More recently, protest efforts, community organizing and legal action have combined to focus attention on the area around and between Lincoln High School and Pearl C. Anderson Learning Center. The area immediately around Pearl C. is home to 10 liquor stores.
Not long ago, one of the stores lost its license to sell alcohol. The community celebrated the decision by Dallas County Clerk Cynthia Calhoun to close Buy N Save Discount Beer & Wine. Unfortunately, her decision was overturned last week by a Dallas County judge who cited “procedural errors” in the ruling and sent the case back to the Texas Alcohol and Beverage Commission (TABC). The TABC could decide to renew the store’s license or call for another public hearing on the matter.
Since the mid-1990s, neighbors, school leaders and students have been working to get the stores closed due to their proximity to the schools. In 1995, their efforts paid off as the Dallas City Council passed an ordinance that established a 1,000-foot alcohol free zone around specified schools.
Unfortunately, the existing stores were “grandfathered” and allowed to continue business inside the zone around Pearl C.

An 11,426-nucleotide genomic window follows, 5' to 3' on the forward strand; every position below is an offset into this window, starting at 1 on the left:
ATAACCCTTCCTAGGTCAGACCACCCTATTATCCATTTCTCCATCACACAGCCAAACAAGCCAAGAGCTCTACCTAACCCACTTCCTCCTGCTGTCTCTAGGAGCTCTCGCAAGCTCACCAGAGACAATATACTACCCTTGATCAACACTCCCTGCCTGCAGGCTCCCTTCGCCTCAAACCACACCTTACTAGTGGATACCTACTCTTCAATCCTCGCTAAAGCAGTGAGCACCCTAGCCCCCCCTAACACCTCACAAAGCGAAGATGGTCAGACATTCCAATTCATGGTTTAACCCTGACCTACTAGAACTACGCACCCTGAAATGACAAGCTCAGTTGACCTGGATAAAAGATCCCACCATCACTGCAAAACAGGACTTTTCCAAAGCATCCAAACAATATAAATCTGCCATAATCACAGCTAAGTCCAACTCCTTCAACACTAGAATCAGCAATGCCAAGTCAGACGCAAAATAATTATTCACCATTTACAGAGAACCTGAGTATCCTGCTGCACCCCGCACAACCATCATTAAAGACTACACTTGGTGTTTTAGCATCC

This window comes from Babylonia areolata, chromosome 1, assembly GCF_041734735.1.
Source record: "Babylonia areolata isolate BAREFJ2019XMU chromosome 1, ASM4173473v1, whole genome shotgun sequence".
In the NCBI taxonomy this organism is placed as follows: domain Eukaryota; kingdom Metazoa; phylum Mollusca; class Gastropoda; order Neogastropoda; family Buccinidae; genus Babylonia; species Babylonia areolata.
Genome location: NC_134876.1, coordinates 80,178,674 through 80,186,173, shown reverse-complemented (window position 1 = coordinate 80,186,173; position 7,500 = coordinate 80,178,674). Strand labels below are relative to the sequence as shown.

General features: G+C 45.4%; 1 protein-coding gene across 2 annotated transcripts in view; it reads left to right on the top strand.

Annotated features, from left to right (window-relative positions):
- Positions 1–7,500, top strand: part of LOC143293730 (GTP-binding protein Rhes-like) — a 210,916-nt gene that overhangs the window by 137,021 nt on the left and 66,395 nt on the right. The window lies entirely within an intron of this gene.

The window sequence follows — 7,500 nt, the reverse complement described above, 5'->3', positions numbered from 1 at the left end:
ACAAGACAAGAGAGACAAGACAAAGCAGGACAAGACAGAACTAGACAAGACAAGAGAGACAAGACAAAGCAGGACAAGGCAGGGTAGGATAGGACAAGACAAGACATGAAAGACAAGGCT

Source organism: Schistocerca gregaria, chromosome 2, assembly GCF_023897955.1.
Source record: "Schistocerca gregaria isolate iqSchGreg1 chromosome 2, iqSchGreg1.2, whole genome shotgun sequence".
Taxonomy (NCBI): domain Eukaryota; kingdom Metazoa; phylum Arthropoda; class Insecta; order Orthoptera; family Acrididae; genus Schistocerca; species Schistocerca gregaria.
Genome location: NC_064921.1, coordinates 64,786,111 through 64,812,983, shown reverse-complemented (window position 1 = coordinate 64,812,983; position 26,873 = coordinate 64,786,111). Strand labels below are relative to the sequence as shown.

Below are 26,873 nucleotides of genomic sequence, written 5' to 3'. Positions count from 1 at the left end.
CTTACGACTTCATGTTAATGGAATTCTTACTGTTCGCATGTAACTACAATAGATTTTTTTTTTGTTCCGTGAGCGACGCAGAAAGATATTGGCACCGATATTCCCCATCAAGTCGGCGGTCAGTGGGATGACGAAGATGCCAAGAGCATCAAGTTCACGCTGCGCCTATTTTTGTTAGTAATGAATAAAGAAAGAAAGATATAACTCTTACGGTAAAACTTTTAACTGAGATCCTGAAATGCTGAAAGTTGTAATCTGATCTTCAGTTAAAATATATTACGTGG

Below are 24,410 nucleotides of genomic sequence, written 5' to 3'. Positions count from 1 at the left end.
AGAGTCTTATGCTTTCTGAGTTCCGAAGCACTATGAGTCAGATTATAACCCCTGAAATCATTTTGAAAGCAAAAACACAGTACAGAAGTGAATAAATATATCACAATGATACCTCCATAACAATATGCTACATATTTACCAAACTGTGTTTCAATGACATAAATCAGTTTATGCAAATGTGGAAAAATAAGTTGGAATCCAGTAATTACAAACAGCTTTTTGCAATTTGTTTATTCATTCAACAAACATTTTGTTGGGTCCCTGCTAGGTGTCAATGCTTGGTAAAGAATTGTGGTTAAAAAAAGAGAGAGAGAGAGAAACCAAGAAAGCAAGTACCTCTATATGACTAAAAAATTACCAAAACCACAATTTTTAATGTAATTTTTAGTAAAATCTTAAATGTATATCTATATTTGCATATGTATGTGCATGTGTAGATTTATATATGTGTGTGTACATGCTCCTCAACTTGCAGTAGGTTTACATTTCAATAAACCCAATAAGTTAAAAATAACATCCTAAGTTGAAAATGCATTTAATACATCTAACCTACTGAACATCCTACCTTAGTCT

All sorts of negative activities have been reported and documented as occurring in and around stores like Buy N Save that do business in the Lincoln/Pearl C. area, including prostitution, selling alcohol to minors and drug trafficking. For years, students walking to and from school have been subjected to all sorts of negative experiences, influences and harassment.
Neighbors and school leaders have been vigilant in their protests and watchfulness, but the stores remain.
I’m reminded of Mr. Price’s earlier actions on behalf of some of the same families, and his entire district.
Why should South Dallas be subjected to such influences? Folks in North Dallas wouldn’t put up with such circumstances even for a moment. What's more, they would be heard. Folks in South Dallas don't seem to get the same sort of hearing, attention or responsiveness from public officials as those who live up North.
If you live in Dallas, write your Council Member, as the Council is considering the creation of more alcohol-free zones around other public schools in the city.
[For more details, see “Move against beer store near school reversed,” by Scott Goldstein, The Dallas Morning News, Thursday, March 22, 2007, page 8B.]